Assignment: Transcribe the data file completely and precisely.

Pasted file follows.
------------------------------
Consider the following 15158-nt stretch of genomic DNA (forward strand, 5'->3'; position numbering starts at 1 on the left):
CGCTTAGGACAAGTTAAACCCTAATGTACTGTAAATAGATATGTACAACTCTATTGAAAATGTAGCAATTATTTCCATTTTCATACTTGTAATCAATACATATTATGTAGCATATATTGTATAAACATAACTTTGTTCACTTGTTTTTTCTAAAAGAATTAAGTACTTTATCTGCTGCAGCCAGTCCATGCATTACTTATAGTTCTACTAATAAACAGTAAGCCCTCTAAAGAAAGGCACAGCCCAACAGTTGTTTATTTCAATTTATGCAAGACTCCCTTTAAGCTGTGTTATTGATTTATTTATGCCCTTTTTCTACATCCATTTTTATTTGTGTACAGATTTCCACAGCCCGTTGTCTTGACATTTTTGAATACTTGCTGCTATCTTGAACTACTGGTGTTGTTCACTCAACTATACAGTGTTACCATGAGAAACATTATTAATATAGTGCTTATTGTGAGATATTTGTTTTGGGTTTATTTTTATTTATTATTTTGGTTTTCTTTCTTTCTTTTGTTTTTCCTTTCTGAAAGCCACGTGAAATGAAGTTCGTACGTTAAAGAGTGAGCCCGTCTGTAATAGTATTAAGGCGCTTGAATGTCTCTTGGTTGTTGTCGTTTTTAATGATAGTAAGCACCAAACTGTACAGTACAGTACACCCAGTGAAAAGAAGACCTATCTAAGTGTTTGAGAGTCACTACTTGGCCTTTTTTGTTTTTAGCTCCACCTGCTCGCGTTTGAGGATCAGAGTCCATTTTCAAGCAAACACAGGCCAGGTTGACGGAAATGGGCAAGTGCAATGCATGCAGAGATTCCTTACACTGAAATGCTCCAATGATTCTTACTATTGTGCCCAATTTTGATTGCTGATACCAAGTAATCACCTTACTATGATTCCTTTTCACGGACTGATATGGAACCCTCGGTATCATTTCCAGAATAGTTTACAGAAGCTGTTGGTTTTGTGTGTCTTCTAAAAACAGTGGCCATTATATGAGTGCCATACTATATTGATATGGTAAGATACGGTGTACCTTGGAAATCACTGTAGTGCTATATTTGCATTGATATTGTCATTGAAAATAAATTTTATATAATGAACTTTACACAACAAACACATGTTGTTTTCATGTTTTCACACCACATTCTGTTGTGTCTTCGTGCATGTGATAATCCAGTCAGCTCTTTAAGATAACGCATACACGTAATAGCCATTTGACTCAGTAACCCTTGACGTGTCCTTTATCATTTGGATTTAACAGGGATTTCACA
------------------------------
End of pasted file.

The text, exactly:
Consider the following 15158-nt stretch of genomic DNA (forward strand, 5'->3'; position numbering starts at 1 on the left):
CGCTTAGGACAAGTTAAACCCTAATGTACTGTAAATAGATATGTACAACTCTATTGAAAATGTAGCAATTATTTCCATTTTCATACTTGTAATCAATACATATTATGTAGCATATATTGTATAAACATAACTTTGTTCACTTGTTTTTTCTAAAAGAATTAAGTACTTTATCTGCTGCAGCCAGTCCATGCATTACTTATAGTTCTACTAATAAACAGTAAGCCCTCTAAAGAAAGGCACAGCCCAACAGTTGTTTATTTCAATTTATGCAAGACTCCCTTTAAGCTGTGTTATTGATTTATTTATGCCCTTTTTCTACATCCATTTTTATTTGTGTACAGATTTCCACAGCCCGTTGTCTTGACATTTTTGAATACTTGCTGCTATCTTGAACTACTGGTGTTGTTCACTCAACTATACAGTGTTACCATGAGAAACATTATTAATATAGTGCTTATTGTGAGATATTTGTTTTGGGTTTATTTTTATTTATTATTTTGGTTTTCTTTCTTTCTTTTGTTTTTCCTTTCTGAAAGCCACGTGAAATGAAGTTCGTACGTTAAAGAGTGAGCCCGTCTGTAATAGTATTAAGGCGCTTGAATGTCTCTTGGTTGTTGTCGTTTTTAATGATAGTAAGCACCAAACTGTACAGTACAGTACACCCAGTGAAAAGAAGACCTATCTAAGTGTTTGAGAGTCACTACTTGGCCTTTTTTGTTTTTAGCTCCACCTGCTCGCGTTTGAGGATCAGAGTCCATTTTCAAGCAAACACAGGCCAGGTTGACGGAAATGGGCAAGTGCAATGCATGCAGAGATTCCTTACACTGAAATGCTCCAATGATTCTTACTATTGTGCCCAATTTTGATTGCTGATACCAAGTAATCACCTTACTATGATTCCTTTTCACGGACTGATATGGAACCCTCGGTATCATTTCCAGAATAGTTTACAGAAGCTGTTGGTTTTGTGTGTCTTCTAAAAACAGTGGCCATTATATGAGTGCCATACTATATTGATATGGTAAGATACGGTGTACCTTGGAAATCACTGTAGTGCTATATTTGCATTGATATTGTCATTGAAAATAAATTTTATATAATGAACTTTACACAACAAACACATGTTGTTTTCATGTTTTCACACCACATTCTGTTGTGTCTTCGTGCATGTGATAATCCAGTCAGCTCTTTAAGATAACGCATACACGTAATAGCCATTTGACTCAGTAACCCTTGACGTGTCCTTTATCATTTGGATTTAACAGGGATTTCACA